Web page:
On Tuesday, FashionTech TO’s triannual event took place once again at the Design Exchange with talks from Facebook, Tribal Scale, Fitted and more, followed by tech demos and networking. With the focus on consumer engagement in a digital shopping world, the evening really honed in on human connection in the shopping experience.
Here are some of our key takeaways from the evening.
As the largest website for human interaction in the world, it’s no surprise that Facebook’s main focus is on the users. But it’s not just about building better UX formats, it’s about continually solving the biggest ongoing issue of our internet-ruled world. Alex Penseney, Client Partner at Facebook, gave us some insight into how Facebook is trying to bring back the element of human connection to their current and future shopping products. While she highlighted the current Marketplace as a key example, Penseney discussed how companies can improve human connection through improved shopping experiences for both current models and beta-stage products. Facebook’s approach starts with reducing friction, increasing personalization, breaking down silos (smaller, more fractured groups) and prepping for innovation, thereby streamlining the entire experience from communicating directly with brands to making a purchase to feeling a sense of fulfillment from the entirety of the transaction. Shopping has never felt so personal.
Prior to this event, I thought that Arc’Teryx was just the new MEC— outdoorsy and well, not overly stylish. Turns out, this is one of the most innovative and engaged brands in the sportswear space. Arc’Teryx is a leading designer and creator of highly functional, quality materials for a myriad of outdoor and indoor activities like rock climbing, hiking in the mountains and more. They have a very strong relationship with Gore-Tex to make top-of-the-line items, and the staff even tests the clothing directly in the environment they were designed for.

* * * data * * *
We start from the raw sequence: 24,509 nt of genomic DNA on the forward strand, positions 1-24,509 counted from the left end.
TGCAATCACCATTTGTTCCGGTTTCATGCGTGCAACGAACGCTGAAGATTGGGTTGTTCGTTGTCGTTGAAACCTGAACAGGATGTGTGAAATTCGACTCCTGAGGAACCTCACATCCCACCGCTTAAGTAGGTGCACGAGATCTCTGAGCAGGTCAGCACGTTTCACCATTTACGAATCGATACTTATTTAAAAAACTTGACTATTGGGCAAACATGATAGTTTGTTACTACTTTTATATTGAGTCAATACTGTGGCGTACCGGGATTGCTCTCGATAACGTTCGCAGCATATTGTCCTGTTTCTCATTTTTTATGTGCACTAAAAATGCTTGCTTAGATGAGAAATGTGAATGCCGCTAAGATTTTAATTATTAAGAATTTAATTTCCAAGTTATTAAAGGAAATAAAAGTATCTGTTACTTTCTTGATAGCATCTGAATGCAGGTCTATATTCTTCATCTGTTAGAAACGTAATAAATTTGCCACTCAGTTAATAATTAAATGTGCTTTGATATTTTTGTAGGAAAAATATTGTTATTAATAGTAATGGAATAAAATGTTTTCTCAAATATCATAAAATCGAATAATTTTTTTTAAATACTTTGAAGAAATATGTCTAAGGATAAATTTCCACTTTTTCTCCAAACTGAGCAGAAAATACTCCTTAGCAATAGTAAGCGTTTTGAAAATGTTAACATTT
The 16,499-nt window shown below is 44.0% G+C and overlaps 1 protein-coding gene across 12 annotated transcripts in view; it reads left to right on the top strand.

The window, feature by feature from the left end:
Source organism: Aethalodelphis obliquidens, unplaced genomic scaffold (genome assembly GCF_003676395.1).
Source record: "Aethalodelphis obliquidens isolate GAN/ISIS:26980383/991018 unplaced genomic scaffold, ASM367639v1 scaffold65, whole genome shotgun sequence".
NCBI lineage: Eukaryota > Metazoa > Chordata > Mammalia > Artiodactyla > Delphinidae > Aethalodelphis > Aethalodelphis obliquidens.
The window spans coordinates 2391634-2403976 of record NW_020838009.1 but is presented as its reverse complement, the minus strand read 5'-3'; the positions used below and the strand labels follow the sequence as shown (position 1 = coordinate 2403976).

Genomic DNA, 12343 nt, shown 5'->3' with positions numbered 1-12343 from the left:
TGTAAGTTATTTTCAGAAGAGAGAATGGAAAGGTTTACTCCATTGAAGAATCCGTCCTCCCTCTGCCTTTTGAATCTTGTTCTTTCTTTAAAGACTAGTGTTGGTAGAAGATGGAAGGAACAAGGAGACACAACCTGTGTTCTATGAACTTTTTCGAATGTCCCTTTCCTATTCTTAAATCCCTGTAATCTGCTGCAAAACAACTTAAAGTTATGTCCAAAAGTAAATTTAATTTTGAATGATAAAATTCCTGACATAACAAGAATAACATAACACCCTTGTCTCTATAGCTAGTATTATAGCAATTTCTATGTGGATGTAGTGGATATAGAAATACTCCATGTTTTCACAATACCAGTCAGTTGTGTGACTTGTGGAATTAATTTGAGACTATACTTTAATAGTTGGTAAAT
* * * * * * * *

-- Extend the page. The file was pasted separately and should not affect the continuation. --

On top of all of this, they give back to the community. Arc’Teryx provides free classes so people can try out their products, but in a way that brings in all sorts of communities and people together for local sporting events. And they even do projects globally to help communities live a healthier lifestyle. For example, in Mongolia, they helped the local people improve their air quality and overall health by providing a breathable door for their homes. As Mongolians live in Ghers (a type of yurt) they tend to burn materials inside, which creates toxic fumes and thick smoke. Arc’Teryx designed a physical membrane that allows these harmful substances out while keeping the warmth in. They are a great model of what social responsibility should look like today, and will hopefully provide inspiration to others in the industry.
For the demo part of the evening, there was one particular company that stood out, especially in terms of sustainable fashion. Sprout is a 15-month-old Canadian company that operates like Rent the Runway—but for maternity wear. After finding it difficult to find quality, affordable maternity-wear for her growing bump, lawyer and co-founder Joyce Lim realized there was a gap to be filled in the market. So she and her husband, a serial entrepreneur, set out to create a company that offers mid-to-high end clothing brands for pregnant women.
After taking off almost instantly through word of mouth, the company is in its second round of seed funding and will be launching a full rental service for all women kicking off next week.
That’s all for our round-up, but stay tuned to FashionTech Toronto as they will be announcing a new event taking place this coming January.